By Brooke Morse
Asbury athletes now face new restrictions enforced by their coaches, which may affect their everyday life. This recent development may leave some to wonder about the necessity of these restrictions.
Both the baseball and the men’s soccer teams have had to adjust to new enforcements from their coaches this year.
The baseball team’s newest restriction no longer allows them to play basketball. “We’re told that if we pick up a basketball, we get suspended for five games,” said Jeremy West, a sophomore on the baseball team. Although the baseball team is already very limited on what they can and cannot do, this is a new restriction that was put into effect this year.
Members of the baseball team find themselves very limited to what they are allowed to do and what they are not. Year round, aside from the summer months, the team is not allowed to participate in most sports, intramurals or activities that have a high risk of injury.
“The only thing I can do is baseball. That’s it. Oh, and ping pong,” said David Salyers, a freshman on the baseball team. “It does give me a lot of free time to train and focus on what I’m trying to get done…. It’s beneficial, but it’s not fun.”
The men’s soccer team has also recently lost the privilege of longboarding while they are in season. This new restriction was due to an injury to one of the players, which resulted from a boarding wipeout.
There are various reasons for these changes. “We want to make sure our athletes have the chance to enjoy campus life and the other aspects of college life outside of athletics,” said Benjamin Andrews, head coach of the men’s varsity soccer team. “[But] I ask that they refrain from different things during the season. It is easy to pick up an injury that could keep that person out of competition.”
While these new restrictions may affect some of the athletes, many are indifferent to the enforcements. John Burns and Austin Byrum, members of the men’s soccer team, commented that it does not really matter to them because they do not even longboard.
Other Asbury athletes, however, face very little restrictions and have more freedom to participate in activities outside of their sport.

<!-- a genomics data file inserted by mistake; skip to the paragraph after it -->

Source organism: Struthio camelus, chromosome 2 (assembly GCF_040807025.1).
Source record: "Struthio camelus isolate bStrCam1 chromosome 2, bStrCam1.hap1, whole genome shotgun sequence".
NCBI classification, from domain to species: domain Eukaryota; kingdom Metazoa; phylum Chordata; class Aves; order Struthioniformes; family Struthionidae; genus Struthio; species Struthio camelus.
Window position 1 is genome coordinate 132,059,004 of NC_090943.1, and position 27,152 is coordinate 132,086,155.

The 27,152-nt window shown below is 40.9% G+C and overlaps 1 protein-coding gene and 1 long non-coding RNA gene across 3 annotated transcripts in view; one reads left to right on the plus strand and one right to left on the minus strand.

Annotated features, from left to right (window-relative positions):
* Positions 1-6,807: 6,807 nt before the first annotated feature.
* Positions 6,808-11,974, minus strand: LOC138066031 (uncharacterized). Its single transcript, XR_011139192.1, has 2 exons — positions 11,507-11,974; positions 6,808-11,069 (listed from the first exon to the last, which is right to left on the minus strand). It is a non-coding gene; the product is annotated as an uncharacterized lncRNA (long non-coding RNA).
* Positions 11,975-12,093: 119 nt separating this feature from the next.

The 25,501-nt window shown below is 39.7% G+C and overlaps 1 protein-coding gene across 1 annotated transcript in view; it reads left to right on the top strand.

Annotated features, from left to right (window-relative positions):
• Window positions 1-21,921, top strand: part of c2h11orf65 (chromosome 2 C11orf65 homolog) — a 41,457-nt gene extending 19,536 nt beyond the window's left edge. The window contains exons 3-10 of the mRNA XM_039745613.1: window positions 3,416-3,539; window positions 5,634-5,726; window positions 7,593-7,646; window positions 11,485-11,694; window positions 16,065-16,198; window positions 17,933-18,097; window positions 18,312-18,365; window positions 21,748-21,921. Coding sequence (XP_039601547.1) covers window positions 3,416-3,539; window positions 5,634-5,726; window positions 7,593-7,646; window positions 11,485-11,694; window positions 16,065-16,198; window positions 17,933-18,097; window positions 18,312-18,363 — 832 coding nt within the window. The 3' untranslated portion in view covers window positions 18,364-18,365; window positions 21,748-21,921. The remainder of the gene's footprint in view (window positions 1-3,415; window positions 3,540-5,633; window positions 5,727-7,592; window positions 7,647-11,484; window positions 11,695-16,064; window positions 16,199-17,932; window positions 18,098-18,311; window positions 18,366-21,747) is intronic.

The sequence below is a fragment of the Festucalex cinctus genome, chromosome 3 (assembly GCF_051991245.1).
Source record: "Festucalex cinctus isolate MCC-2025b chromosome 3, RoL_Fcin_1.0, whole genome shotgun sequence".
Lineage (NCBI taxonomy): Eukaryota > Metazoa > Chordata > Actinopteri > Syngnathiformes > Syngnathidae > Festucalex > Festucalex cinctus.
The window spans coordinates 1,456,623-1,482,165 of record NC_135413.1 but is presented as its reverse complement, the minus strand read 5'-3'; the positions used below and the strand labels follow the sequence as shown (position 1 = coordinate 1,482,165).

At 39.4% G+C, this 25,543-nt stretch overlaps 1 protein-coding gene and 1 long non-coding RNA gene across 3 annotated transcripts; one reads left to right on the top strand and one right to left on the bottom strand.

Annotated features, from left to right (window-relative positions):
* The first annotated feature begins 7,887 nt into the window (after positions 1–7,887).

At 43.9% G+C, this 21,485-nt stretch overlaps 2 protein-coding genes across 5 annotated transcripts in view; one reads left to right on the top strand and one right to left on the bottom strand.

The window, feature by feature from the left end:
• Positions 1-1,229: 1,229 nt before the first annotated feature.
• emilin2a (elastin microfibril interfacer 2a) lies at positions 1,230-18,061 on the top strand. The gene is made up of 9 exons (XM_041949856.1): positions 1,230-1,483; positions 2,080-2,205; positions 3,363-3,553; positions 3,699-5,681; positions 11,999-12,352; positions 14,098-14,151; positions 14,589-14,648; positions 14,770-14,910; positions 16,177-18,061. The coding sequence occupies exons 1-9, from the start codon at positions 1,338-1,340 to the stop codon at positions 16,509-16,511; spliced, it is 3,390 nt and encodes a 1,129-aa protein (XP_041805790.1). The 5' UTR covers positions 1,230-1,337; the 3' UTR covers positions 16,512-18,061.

The women’s soccer coach is open to allowing her players to participate in intramurals but only during the off-season and in those which have a low risk of injury. “There are only very few girls who are receiving soccer scholarship money, so I don’t feel that it’s very fair to tell them what they can and can’t do outside of our season,” said Brooke Lincoln, head coach.
Similarly, the men and women’s tennis teams have very few restrictions. Coach Jarred Miller spoke about the dedication and restrictions that his athletes already put on themselves. He says that the restrictions that they put on themselves tend to be stricter than what he would actually enforce.
“For example, one of them sustained an injury while playing basketball that kept him from practicing for a while,” said Miller. “Most of the other guys have avoided any really competitive games of pick-up basketball since that point out of fear of getting hurt.”
All of the coaches have a goal of excellence for their teams. The main reasons come from their experience with past injuries, their fears of losing valuable players and the amount of scholarship money invested. Different coaches have different levels of severity when it comes to restricting their players outside the fields and courts.
“We want to win and be as successful as we can, not only because God calls us to be excellent in all things but because it gives us credibility in our witness/ministry,” said Andrews. “For us to be successful and have the most effective ministry possible, we need everyone competing at their very best physically, and sometimes that requires personal sacrifice.”